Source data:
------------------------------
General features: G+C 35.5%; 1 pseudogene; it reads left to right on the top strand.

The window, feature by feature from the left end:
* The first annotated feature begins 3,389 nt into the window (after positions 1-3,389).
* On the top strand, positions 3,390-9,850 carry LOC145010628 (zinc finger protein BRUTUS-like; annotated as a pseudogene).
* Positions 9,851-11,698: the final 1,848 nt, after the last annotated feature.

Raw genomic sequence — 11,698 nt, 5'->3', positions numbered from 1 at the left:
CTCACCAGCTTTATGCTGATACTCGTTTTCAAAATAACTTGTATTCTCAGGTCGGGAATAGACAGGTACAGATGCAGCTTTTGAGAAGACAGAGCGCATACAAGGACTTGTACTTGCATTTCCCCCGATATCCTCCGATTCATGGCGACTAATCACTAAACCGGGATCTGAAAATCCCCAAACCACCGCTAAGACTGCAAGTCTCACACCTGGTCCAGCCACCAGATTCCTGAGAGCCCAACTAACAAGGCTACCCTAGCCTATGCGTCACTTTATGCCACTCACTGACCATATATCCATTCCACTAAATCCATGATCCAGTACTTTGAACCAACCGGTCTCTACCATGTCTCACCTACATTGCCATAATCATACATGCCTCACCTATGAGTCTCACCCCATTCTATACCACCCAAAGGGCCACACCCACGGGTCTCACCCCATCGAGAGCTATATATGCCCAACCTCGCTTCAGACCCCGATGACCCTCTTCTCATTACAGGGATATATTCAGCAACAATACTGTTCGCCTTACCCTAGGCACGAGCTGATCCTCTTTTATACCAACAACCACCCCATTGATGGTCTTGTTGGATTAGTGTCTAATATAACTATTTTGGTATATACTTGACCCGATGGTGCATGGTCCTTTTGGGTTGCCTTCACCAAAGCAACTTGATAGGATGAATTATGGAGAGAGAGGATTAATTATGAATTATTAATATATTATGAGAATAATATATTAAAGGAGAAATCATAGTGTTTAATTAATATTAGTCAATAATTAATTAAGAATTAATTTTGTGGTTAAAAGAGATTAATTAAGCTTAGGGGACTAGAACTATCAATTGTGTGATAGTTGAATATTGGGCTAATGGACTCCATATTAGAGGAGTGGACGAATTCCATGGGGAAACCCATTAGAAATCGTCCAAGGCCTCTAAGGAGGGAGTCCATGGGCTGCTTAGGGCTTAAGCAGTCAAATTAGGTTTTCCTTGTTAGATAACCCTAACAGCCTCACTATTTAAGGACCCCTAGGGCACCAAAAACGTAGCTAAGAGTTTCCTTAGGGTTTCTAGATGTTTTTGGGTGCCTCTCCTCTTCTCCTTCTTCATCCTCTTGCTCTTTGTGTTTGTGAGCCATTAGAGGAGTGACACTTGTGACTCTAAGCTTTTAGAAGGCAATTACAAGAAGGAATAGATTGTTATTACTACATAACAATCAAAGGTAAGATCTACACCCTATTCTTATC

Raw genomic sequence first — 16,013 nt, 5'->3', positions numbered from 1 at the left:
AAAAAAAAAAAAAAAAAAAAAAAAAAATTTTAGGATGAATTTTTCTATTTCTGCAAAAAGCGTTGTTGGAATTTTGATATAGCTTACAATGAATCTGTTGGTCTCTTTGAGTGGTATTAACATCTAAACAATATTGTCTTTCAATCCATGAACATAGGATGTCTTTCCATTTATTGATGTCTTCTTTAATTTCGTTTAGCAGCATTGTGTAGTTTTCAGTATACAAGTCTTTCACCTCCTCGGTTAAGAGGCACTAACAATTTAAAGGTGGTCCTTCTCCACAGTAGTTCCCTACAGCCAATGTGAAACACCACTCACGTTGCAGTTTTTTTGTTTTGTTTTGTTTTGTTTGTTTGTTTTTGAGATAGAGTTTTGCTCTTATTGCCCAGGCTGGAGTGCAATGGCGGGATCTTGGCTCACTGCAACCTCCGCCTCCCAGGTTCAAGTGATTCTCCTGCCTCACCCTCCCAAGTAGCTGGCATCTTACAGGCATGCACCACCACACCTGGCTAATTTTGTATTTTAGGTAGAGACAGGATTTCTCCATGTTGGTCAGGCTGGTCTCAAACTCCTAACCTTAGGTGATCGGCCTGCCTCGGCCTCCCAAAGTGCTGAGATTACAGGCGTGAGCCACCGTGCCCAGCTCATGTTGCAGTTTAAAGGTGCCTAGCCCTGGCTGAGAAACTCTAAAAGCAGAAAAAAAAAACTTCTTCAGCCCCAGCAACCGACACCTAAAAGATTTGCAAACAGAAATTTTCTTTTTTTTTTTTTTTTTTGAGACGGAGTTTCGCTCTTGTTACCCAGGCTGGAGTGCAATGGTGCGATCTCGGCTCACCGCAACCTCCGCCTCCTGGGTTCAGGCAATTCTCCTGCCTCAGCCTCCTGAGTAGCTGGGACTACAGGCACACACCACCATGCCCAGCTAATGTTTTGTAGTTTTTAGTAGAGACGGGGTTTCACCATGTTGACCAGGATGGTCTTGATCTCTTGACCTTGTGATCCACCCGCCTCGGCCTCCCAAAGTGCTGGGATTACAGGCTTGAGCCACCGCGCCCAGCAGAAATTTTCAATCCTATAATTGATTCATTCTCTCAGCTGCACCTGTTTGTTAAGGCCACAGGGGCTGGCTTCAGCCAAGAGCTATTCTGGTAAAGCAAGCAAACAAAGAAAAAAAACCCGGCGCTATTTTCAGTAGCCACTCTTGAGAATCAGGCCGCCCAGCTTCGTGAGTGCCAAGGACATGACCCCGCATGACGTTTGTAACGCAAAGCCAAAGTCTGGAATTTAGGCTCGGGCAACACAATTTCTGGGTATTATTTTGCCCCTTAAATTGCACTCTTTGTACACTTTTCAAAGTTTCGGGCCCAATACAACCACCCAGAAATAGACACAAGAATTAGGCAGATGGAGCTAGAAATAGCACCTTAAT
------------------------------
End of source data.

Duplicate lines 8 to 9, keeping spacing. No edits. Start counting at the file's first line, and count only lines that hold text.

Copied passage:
Raw genomic sequence first — 16,013 nt, 5'->3', positions numbered from 1 at the left:
AAAAAAAAAAAAAAAAAAAAAAAAAAATTTTAGGATGAATTTTTCTATTTCTGCAAAAAGCGTTGTTGGAATTTTGATATAGCTTACAATGAATCTGTTGGTCTCTTTGAGTGGTATTAACATCTAAACAATATTGTCTTTCAATCCATGAACATAGGATGTCTTTCCATTTATTGATGTCTTCTTTAATTTCGTTTAGCAGCATTGTGTAGTTTTCAGTATACAAGTCTTTCACCTCCTCGGTTAAGAGGCACTAACAATTTAAAGGTGGTCCTTCTCCACAGTAGTTCCCTACAGCCAATGTGAAACACCACTCACGTTGCAGTTTTTTTGTTTTGTTTTGTTTTGTTTGTTTGTTTTTGAGATAGAGTTTTGCTCTTATTGCCCAGGCTGGAGTGCAATGGCGGGATCTTGGCTCACTGCAACCTCCGCCTCCCAGGTTCAAGTGATTCTCCTGCCTCACCCTCCCAAGTAGCTGGCATCTTACAGGCATGCACCACCACACCTGGCTAATTTTGTATTTTAGGTAGAGACAGGATTTCTCCATGTTGGTCAGGCTGGTCTCAAACTCCTAACCTTAGGTGATCGGCCTGCCTCGGCCTCCCAAAGTGCTGAGATTACAGGCGTGAGCCACCGTGCCCAGCTCATGTTGCAGTTTAAAGGTGCCTAGCCCTGGCTGAGAAACTCTAAAAGCAGAAAAAAAAAACTTCTTCAGCCCCAGCAACCGACACCTAAAAGATTTGCAAACAGAAATTTTCTTTTTTTTTTTTTTTTTTGAGACGGAGTTTCGCTCTTGTTACCCAGGCTGGAGTGCAATGGTGCGATCTCGGCTCACCGCAACCTCCGCCTCCTGGGTTCAGGCAATTCTCCTGCCTCAGCCTCCTGAGTAGCTGGGACTACAGGCACACACCACCATGCCCAGCTAATGTTTTGTAGTTTTTAGTAGAGACGGGGTTTCACCATGTTGACCAGGATGGTCTTGATCTCTTGACCTTGTGATCCACCCGCCTCGGCCTCCCAAAGTGCTGGGATTACAGGCTTGAGCCACCGCGCCCAGCAGAAATTTTCAATCCTATAATTGATTCATTCTCTCAGCTGCACCTGTTTGTTAAGGCCACAGGGGCTGGCTTCAGCCAAGAGCTATTCTGGTAAAGCAAGCAAACAAAGAAAAAAAACCCGGCGCTATTTTCAGTAGCCACTCTTGAGAATCAGGCCGCCCAGCTTCGTGAGTGCCAAGGACATGACCCCGCATGACGTTTGTAACGCAAAGCCAAAGTCTGGAATTTAGGCTCGGGCAACACAATTTCTGGGTATTATTTTGCCCCTTAAATTGCACTCTTTGTACACTTTTCAAAGTTTCGGGCCCAATACAACCACCCAGAAATAGACACAAGAATTAGGCAGATGGAGCTAGAAATAGCACCTTAAT